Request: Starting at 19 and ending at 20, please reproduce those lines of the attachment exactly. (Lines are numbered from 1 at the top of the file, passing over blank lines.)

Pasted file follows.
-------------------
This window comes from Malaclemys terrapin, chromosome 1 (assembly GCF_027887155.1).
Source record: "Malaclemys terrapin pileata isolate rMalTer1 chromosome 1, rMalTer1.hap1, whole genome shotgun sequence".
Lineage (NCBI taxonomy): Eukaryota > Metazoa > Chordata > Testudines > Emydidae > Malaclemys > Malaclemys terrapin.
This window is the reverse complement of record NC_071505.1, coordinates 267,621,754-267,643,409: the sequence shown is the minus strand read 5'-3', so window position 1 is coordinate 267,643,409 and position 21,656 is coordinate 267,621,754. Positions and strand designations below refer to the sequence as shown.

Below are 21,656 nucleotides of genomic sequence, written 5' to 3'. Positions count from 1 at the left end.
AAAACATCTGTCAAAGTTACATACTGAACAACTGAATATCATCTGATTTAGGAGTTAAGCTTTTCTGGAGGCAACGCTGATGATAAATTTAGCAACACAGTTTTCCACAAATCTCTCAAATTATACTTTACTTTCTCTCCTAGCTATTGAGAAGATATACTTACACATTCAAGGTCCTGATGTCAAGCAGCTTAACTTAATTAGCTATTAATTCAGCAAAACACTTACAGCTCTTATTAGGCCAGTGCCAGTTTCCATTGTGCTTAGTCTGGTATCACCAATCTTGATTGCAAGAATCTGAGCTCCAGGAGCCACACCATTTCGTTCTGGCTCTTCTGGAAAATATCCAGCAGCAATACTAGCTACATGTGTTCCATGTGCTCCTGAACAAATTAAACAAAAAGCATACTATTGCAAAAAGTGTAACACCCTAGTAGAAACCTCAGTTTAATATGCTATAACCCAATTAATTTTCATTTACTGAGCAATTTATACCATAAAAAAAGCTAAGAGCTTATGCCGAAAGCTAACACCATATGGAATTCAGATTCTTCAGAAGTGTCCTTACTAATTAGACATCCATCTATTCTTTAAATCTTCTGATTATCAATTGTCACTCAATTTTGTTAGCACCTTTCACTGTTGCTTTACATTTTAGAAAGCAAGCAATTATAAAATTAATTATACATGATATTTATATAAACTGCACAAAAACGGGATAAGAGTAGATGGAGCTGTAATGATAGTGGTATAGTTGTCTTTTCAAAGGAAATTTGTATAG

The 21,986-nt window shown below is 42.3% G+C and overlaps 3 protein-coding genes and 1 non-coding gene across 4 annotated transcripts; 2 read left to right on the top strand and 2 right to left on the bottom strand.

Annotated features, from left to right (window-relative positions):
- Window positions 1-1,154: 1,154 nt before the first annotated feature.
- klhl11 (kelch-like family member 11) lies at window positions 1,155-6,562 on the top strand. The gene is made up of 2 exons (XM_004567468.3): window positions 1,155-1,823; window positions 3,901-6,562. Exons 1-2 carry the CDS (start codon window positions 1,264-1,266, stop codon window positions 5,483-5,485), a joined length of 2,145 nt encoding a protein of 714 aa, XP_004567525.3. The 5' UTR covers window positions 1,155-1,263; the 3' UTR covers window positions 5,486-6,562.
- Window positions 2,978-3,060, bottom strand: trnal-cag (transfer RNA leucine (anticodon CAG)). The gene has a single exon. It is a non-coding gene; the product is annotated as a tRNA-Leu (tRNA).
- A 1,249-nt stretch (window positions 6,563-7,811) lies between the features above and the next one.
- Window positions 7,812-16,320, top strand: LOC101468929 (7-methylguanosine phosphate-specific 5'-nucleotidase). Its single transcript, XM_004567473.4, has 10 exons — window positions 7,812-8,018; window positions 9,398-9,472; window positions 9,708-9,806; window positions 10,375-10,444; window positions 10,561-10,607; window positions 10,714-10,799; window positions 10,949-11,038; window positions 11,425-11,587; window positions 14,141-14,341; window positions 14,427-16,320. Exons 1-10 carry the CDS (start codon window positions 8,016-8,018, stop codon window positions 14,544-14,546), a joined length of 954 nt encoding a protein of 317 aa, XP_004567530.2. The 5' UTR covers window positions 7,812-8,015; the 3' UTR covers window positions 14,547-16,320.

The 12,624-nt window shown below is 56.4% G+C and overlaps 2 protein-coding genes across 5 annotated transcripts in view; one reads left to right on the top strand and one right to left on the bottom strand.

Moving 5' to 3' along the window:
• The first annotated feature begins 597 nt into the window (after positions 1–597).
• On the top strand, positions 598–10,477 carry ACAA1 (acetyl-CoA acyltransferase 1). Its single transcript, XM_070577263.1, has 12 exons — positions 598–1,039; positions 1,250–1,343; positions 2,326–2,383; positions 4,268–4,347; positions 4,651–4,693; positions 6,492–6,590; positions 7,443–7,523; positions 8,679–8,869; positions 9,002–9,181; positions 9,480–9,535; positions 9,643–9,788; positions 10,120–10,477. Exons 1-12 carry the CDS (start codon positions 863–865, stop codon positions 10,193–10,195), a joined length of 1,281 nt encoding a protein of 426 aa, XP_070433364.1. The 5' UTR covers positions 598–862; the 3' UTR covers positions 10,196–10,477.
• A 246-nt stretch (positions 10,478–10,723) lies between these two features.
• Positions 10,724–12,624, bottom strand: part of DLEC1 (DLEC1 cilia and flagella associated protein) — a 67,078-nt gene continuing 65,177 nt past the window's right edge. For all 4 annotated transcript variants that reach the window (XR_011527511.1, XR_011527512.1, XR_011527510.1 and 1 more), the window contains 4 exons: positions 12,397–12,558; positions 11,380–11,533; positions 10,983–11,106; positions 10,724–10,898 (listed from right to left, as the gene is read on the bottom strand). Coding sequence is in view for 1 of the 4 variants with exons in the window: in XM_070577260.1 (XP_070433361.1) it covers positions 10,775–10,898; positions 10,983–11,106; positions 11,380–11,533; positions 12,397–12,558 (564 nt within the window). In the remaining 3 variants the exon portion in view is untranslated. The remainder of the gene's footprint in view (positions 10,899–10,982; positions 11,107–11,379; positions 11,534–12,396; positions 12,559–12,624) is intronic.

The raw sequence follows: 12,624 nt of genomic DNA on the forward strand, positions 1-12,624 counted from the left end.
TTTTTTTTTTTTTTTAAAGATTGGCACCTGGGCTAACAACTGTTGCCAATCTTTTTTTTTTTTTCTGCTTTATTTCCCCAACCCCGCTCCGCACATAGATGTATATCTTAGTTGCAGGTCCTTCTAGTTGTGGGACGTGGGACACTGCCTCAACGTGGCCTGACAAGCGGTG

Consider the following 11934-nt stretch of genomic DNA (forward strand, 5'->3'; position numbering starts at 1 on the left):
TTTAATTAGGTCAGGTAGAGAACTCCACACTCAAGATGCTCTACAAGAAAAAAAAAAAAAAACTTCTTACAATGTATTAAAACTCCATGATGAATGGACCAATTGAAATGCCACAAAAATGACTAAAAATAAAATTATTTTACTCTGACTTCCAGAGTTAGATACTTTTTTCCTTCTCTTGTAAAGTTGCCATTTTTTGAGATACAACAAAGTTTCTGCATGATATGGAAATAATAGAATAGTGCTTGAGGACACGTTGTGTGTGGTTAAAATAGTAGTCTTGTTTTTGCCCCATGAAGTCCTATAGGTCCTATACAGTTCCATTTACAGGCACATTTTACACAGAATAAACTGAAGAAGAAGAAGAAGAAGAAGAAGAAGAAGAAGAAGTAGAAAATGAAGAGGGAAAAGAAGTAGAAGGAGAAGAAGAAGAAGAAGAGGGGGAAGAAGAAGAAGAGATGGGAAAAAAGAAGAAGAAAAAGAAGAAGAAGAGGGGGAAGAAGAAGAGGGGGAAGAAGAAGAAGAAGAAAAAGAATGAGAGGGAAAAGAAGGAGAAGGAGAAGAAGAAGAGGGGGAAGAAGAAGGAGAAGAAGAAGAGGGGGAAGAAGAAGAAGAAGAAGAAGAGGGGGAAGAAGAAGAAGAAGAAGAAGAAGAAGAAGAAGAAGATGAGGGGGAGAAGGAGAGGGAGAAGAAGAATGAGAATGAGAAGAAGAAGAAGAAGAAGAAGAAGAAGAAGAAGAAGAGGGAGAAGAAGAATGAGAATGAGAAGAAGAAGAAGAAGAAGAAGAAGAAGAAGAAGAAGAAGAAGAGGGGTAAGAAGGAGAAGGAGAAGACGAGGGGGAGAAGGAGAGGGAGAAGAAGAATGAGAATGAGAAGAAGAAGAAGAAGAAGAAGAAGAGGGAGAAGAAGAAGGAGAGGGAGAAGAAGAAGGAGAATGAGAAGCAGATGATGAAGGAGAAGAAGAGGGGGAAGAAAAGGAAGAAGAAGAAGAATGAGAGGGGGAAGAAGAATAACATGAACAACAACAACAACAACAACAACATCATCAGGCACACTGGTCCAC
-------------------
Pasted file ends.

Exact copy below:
• Positions 10,724–12,624, bottom strand: part of DLEC1 (DLEC1 cilia and flagella associated protein) — a 67,078-nt gene continuing 65,177 nt past the window's right edge. For all 4 annotated transcript variants that reach the window (XR_011527511.1, XR_011527512.1, XR_011527510.1 and 1 more), the window contains 4 exons: positions 12,397–12,558; positions 11,380–11,533; positions 10,983–11,106; positions 10,724–10,898 (listed from right to left, as the gene is read on the bottom strand). Coding sequence is in view for 1 of the 4 variants with exons in the window: in XM_070577260.1 (XP_070433361.1) it covers positions 10,775–10,898; positions 10,983–11,106; positions 11,380–11,533; positions 12,397–12,558 (564 nt within the window). In the remaining 3 variants the exon portion in view is untranslated. The remainder of the gene's footprint in view (positions 10,899–10,982; positions 11,107–11,379; positions 11,534–12,396; positions 12,559–12,624) is intronic.

The raw sequence follows: 12,624 nt of genomic DNA on the forward strand, positions 1-12,624 counted from the left end.